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Fate of transgender rights bill will rest on support of Conservatives

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OTTAWA - Stephen Harper's Conservatives have declared themselves strong advocates for gay rights worldwide, but the prime minister's caucus is divided over a bill that would recognize some of those rights at home.

MPs are studying a private member's bill that would make it illegal to discriminate against transgendered Canadians and to disseminate hate on the basis of someone's gender identity or expression. Not all transgendered people are homosexual, but their issues are often represented within the gay and lesbian community.

Conservatives on the Commons committee handling the bill are split. At least two — Manitoba's Shelly Glover and B.C.'s Kerry-Lynne Findlay — have suggested they will vote in favour of the bill with some amendments.

With the support of the NDP and the Liberals, that means it will head back to the Commons, where it must pass two more key votes.

Glover, a former Winnipeg police officer, gave an emotional explanation Tuesday for why she wants explicit protection for the transgendered, describing how she saw cases of extreme brutality against some in the community.

"It is important that we embrace the notion that we invite other Canadians to feel that sense of belonging that this bill will give them," Glover said.

"When people say it's symbolic only, I disagree wholeheartedly. I want to see transgendered individuals feel they can go to a police service or a court, knowing that gender identity is in the Criminal Code and the human rights act."

The Canadian Human Rights Commission told the committee that the Canadian Human Rights Act should be expanded to include the prohibition of discrimination based on gender identity.

"This would promote acceptance and send the message that everyone in Canada should be treated with equality, dignity and respect," said Ian Fine, senior general counsel at the commission.

A bill that passed a minority Parliament in February 2011 did so without the support of most Conservatives. It died on the order paper when an election was called.

This time around it's gotten as far as the Commons committee, with the support of 15 Conservatives including Finance Minister Jim Flaherty, Labour Minister Lisa Raitt, Glover and Findlay. Nine other Tories abstained from a vote in June.

Foreign Affairs Minister John Baird raises the rights of gays and lesbians repeatedly during his speeches, and has been an outspoken critic of discrimination. Immigration Minister Jason Kenney sent an email to some Canadians earlier this year explaining how his government was fighting for the rights of gay Iranian refugees. The subject line included the term "LGBT refugees," the 'T' standing for transsexual or transgendered.

But the transgender bill is for the first time testing the appetite of the Conservative caucus to support legislation directly involving the LGBT community. Because the proposed legislation is a private member's bill, MPs are able to vote on it as they wish, without having to toe any party line.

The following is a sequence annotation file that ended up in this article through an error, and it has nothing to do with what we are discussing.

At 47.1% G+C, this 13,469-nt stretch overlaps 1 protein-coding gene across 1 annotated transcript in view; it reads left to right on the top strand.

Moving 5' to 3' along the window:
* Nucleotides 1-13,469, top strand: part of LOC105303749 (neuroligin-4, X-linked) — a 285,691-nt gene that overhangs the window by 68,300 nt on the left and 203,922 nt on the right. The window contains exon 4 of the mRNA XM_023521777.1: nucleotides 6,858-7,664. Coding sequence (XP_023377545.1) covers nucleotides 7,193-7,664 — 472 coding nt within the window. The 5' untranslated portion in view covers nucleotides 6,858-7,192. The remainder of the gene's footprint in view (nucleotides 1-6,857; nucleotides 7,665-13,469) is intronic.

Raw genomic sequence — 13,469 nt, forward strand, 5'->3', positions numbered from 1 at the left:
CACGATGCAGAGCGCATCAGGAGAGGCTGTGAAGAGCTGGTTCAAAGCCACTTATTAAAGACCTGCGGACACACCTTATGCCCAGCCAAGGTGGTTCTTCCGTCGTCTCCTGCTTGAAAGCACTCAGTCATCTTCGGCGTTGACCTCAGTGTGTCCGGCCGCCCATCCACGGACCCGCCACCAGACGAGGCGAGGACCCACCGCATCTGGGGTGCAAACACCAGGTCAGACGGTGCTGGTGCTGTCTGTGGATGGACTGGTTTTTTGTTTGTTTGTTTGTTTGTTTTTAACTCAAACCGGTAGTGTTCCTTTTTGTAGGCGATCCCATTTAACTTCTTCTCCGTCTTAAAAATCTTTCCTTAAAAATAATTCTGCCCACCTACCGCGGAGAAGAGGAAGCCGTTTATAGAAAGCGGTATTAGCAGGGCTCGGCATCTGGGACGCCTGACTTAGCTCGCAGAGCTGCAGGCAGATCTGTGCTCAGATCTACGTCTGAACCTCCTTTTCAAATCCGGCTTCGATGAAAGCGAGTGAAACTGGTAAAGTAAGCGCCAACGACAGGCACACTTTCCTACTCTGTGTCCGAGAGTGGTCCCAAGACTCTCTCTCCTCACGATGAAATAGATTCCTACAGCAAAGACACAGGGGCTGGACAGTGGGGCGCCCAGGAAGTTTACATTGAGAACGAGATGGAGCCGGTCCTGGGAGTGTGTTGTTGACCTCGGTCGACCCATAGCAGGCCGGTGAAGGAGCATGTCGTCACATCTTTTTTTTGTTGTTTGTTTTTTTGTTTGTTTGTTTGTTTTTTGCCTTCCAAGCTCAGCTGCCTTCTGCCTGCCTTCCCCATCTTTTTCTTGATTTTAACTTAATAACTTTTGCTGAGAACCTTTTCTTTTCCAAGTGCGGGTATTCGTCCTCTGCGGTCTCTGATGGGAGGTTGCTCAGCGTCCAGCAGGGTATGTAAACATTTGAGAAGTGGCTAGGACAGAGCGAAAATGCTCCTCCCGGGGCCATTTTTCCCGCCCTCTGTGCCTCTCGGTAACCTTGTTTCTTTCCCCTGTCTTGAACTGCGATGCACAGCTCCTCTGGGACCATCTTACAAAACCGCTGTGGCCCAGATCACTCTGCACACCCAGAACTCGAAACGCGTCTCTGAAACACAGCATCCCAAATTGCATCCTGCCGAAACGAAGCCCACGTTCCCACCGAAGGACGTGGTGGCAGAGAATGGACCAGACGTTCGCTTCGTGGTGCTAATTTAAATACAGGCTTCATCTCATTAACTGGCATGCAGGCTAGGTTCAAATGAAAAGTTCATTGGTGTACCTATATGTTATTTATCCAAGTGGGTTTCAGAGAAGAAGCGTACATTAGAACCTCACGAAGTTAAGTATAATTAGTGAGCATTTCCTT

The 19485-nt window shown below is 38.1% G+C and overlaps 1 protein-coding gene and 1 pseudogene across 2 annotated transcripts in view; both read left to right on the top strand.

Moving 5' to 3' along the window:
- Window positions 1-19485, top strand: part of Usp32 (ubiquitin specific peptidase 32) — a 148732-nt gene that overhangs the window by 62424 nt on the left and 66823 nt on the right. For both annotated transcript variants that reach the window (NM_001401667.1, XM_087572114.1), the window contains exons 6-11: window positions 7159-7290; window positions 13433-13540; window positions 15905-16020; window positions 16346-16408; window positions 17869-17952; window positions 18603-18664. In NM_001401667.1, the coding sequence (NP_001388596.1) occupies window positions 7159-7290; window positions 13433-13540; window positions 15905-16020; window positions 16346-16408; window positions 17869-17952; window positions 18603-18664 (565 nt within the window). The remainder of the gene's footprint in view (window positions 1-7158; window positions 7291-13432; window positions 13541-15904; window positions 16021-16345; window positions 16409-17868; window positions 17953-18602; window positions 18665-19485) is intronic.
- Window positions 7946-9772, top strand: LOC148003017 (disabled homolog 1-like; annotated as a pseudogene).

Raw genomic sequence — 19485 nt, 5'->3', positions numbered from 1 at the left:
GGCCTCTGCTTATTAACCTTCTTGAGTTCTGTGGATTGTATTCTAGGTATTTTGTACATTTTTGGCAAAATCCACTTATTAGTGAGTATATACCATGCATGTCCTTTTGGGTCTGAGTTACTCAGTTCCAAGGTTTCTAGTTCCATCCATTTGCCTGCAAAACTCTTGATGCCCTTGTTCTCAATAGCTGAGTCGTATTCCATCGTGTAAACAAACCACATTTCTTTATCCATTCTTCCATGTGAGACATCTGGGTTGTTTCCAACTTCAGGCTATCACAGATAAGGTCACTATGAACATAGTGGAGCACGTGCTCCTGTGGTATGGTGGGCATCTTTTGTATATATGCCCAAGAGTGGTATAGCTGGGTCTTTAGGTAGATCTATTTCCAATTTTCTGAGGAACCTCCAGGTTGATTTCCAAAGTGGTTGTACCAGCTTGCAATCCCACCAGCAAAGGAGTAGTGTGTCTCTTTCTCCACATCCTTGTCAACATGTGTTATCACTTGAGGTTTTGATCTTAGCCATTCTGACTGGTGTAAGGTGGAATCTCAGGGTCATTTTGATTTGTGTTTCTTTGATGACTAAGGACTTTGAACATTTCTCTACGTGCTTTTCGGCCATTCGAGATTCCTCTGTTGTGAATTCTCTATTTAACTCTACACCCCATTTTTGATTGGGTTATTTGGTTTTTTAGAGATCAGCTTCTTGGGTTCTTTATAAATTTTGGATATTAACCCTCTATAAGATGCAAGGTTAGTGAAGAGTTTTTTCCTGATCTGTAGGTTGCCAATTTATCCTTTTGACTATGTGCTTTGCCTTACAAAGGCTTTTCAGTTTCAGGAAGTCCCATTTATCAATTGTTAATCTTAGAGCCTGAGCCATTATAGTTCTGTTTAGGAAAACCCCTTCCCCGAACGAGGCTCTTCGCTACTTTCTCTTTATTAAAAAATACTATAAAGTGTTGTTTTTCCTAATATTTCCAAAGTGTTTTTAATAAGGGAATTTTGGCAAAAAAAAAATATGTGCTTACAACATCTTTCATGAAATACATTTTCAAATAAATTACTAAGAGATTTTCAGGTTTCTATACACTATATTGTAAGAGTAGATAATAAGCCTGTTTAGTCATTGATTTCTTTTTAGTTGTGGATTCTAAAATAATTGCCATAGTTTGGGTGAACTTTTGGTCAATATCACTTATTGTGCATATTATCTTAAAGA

Some Conservatives have expressed concern that the bill might inadvertently shield pedophiles who lurk in bathrooms. Conservative MP Rob Anders posted a petition on his website warning against allowing transgendered men to use women's bathrooms.

Diane Watts, a spokeswoman for the socially conservative group REAL Women Canada, repeated the argument at committee Tuesday.

"This places females and children at a strong disadvantage and at risk since child predators can use the legislation as a pretence," said Watts.

Federal employers might be forced to pay the medical bills for hormone therapy and surgeries, and then have to reintegrate the employees into the workforce with some "social difficulty," she added.

NDP MP and bill sponsor Randall Garrison told Watts her comments were "offensive."

But even after she'd used up her allotted time, Conservative MP Robert Goguen asked Watts to continue reading a long description of how the bill could inadvertently extend protections for pedophiles.

Other Tories suggest the term "gender expression" is much too vague, something Garrison offered to delete from the bill. There are also MPs, such as committee member Brent Rathgeber, who argue that Canadian Human Rights Tribunal has already effectively extended protections to the transgendered under the provisions for gender and disability, making the bill redundant.

His caucus colleague Findlay disagreed, raising her experience as a former member of the tribunal.

"I know myself that just because a tribunal has already applied a case to a certain ground does not make it definitive," Findlay said.

The commission's Fine said it would still be important to clarify the issues under the law.

"The reality is that even though the courts have accepted that and we accept that, parties go before the tribunals and courts and raise arguments about whether they're included," Fine said.

"There are some Canadians who are not in agreement with that notion and are still fighting about it, and believe the protection is not explicit and shouldn't be covered by the other grounds."

Several members of the transgendered community attended Tuesday's Commons committee, and groaned or muttered quietly while Watts delivered her testimony.

Linda Slater, who was born as a man but spends two days a week dressed as a woman, said she's had the experience of being thrown out of a store because of the way she looks.

"After this I will have a recourse, and if it passes this will open the eyes of shopping centres and smaller stores that it's to their advantage not to make this an issue," she said.

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